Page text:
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Airport Cafe at Grimes Field

Runway restaurant in Urbana serves up aerial delights and delectable pies


After visiting the Cedar Bog Nature Preserve in Urbana, we headed to a place that I had read about on the Web: Doug and Michele’s Airport Cafe at Grimes Field in Urbana.

It was recommended as the only place to eat in Urbana on a Sunday. I also read that it’s always crowded. Sure enough, when we arrived, the cafe was open and crowded.

It’s not the fanciest joint, just a lackluster building off Main Street. But it’s near the airport runway, and the full parking lot at this time of day meant that it was the real deal.

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Grimes Field is Urbana’s municipal airport. It’s named for Warren Grimes, who is described as “father of the aircraft lighting industry.” As the story goes, Grimes was working as a lighting contractor in Detroit with his brother when Henry Ford approached him to create a light for the Ford Tri-Motor airplane, aka “The Tin Goose.”

Two days later, Ford adopted his design, and Grimes eventually employed 1,300 to produce the lights at a factory in Urbana.

This success led the city to name the airfield after Grimes when it opened in 1943. It remains operational and also houses the Champaign Aviation Museum. You can take flying lessons there, or just sit and watch the small planes take off and land.

The restaurant menu is an interesting mix of salads, burgers, omelets and dinners with surprising specials including bison and ostrich meat, which come from a nearby farm.

We sat outside and ordered mac and cheese and chocolate milk for Max, who especially enjoyed watching a steady stream of small planes taxiing the runway.

Michele, one of the owners, waited on us and said that people regularly fly in from all over the country to eat their homemade pies, made with local berries and apples. Like the restaurant, the black raspberry pie and butterscotch pie, at $2.79 a hearty slice, were the real deal.

The Airport Cafe is located at 1636 N. Main St., Urbana, Ohio. Hours are listed on the menu as 7 a.m.-7 p.m., Tuesday-Saturday; and 8 a.m.-2:30 p.m., Sunday. It’s closed on Monday.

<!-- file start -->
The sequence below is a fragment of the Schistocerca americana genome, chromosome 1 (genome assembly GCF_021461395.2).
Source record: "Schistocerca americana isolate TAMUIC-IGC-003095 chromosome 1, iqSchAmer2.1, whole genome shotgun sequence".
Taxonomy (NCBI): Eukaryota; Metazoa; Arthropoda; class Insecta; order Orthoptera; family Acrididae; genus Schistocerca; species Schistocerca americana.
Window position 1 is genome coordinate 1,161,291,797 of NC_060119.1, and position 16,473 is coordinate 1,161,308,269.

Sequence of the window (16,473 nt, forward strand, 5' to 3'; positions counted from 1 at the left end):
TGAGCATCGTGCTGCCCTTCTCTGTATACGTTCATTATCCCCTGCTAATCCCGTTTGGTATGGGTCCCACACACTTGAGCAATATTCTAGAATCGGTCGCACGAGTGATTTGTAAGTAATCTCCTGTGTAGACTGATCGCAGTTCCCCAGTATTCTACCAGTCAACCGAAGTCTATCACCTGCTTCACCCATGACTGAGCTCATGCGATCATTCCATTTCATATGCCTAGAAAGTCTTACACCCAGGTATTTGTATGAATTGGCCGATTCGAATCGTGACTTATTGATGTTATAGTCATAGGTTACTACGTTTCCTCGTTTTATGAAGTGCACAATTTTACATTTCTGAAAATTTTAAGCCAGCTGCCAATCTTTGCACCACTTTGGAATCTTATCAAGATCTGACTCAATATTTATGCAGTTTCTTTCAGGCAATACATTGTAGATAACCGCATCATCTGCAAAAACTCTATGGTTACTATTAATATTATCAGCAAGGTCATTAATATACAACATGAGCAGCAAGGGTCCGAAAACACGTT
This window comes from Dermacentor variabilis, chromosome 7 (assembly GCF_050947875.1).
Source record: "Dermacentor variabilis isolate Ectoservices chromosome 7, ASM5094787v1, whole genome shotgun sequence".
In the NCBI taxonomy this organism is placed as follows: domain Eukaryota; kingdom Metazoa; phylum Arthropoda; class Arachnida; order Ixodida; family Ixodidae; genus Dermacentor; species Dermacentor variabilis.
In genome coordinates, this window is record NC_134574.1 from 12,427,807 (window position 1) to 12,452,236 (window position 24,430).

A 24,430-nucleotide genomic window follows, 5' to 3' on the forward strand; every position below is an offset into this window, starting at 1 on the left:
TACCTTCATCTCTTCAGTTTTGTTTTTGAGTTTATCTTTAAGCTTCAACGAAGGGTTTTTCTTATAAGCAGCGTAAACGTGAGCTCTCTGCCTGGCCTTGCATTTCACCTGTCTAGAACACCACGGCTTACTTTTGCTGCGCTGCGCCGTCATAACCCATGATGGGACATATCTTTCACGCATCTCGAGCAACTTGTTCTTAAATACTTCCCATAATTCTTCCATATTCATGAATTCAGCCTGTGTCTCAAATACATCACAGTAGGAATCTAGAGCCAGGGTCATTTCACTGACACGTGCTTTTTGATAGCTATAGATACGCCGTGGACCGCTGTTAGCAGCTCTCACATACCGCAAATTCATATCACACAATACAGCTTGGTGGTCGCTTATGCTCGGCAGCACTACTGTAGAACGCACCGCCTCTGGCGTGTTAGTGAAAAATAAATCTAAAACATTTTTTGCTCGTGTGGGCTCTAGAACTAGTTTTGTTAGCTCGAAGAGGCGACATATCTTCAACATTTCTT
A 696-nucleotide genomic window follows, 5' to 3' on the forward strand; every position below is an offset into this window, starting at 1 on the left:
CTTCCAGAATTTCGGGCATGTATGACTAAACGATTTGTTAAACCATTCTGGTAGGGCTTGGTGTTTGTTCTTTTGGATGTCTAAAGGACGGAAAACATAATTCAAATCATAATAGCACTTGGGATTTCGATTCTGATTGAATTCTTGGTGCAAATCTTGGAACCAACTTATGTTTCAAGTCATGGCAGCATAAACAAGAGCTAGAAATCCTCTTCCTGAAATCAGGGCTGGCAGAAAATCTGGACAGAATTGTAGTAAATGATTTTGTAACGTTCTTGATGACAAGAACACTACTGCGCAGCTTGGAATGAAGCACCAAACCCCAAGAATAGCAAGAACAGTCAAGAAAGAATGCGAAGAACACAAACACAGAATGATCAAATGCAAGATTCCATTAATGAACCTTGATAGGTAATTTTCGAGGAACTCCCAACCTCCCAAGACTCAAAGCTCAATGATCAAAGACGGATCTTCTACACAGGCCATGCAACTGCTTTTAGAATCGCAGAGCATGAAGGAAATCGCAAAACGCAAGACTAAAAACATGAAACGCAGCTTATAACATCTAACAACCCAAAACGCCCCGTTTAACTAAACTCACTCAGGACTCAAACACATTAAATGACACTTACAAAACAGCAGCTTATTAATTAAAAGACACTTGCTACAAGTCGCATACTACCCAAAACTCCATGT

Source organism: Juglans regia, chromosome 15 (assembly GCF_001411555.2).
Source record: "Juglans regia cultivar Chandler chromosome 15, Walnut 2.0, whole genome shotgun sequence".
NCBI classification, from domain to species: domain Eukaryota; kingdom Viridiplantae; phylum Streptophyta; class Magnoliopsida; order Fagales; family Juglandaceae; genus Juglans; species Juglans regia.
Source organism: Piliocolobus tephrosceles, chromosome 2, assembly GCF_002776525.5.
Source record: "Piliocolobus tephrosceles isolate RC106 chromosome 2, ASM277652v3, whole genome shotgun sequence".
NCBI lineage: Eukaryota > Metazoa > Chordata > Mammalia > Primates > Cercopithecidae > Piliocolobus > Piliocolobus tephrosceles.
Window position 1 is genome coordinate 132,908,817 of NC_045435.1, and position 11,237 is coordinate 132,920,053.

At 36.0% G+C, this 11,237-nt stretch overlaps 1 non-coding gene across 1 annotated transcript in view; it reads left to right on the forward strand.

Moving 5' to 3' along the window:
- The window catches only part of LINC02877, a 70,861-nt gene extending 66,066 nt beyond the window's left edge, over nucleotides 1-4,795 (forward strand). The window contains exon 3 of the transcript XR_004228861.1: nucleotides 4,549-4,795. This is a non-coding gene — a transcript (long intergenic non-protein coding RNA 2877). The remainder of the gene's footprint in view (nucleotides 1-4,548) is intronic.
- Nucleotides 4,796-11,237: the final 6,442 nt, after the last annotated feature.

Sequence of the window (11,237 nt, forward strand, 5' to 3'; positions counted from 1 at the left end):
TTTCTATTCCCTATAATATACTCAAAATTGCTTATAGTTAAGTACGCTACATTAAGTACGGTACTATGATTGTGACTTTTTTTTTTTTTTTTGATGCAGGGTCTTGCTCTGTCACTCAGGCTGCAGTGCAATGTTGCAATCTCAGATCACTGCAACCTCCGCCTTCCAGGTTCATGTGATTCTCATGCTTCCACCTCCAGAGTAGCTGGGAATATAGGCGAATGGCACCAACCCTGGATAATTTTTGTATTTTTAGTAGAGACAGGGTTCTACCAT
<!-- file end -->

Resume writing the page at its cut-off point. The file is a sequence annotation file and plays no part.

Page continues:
For more information, call 937-652-2010 or visit www.urbanaohio.com/grimes-field/airport-cafe.html.

Learn about our trip to the Cedar Bog Nature Preserve.

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Cedar Bog Nature Preserve

View rare plants and animals at protected swampland


It was a lazy Sunday afternoon, and my husband and I had just dropped off Rosie for a play date. With nothing else to do, we decided to take our son, Max, on a driving adventure.

We made our destination Urbana, Ohio, for a walk in the woods and lunch with flying colors.

The first stop was Cedar Bog Nature Preserve, about an hour’s drive west of Columbus. The bog is a haven for rare plants and animals common after the Ice Age, such as small purple foxglove, leathery grape fern and the blue-spotted salamander.

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Created about 18,000 years ago when glaciers retreated, the bog is one of 58 designated “Historic Sites” in Ohio that’s overseen and protected by the Ohio Historical Society.

A mile-long boardwalk guides visitors through the 450-acre preserve.

When we arrived, the visitors center, which offers displays and a gift shop, was closed but a sign stated the boardwalk was open. A $5 donation is suggested and can be deposited in a box on a post.

It was fun walking on the narrow boardwalk. It starts in a marshland then leads into the woods. The warm, swampy atmosphere made it feel like we were in Florida.

We soon learned, though, that the seclusion came at a price — the woodsy areas of the path were populated by swarming mosquitos at 2 in the afternoon. So we jogged along the majority of the path, slowing down at openings in the woods. If you go during times of high humidity, take bug repellant.

Minus the pests, Cedar Bog is peaceful and educational. You can learn about the area by reading signs that are positioned at children’s height. For instance, one warns you not to touch the poison sumac or anything else off the path. The woody shrub can cause painful swelling on the skin if touched.

In April, the bog boasts one of the best displays of marsh marigolds in the state.

Cedar Bog is located at 980 Woodburn Rd., off U.S. 68, in Urbana.

For more information, call 800-860-0147 or visit www.ohiohistory.org.

Learn about our next stop to Doug and Michele’s Airport Cafe.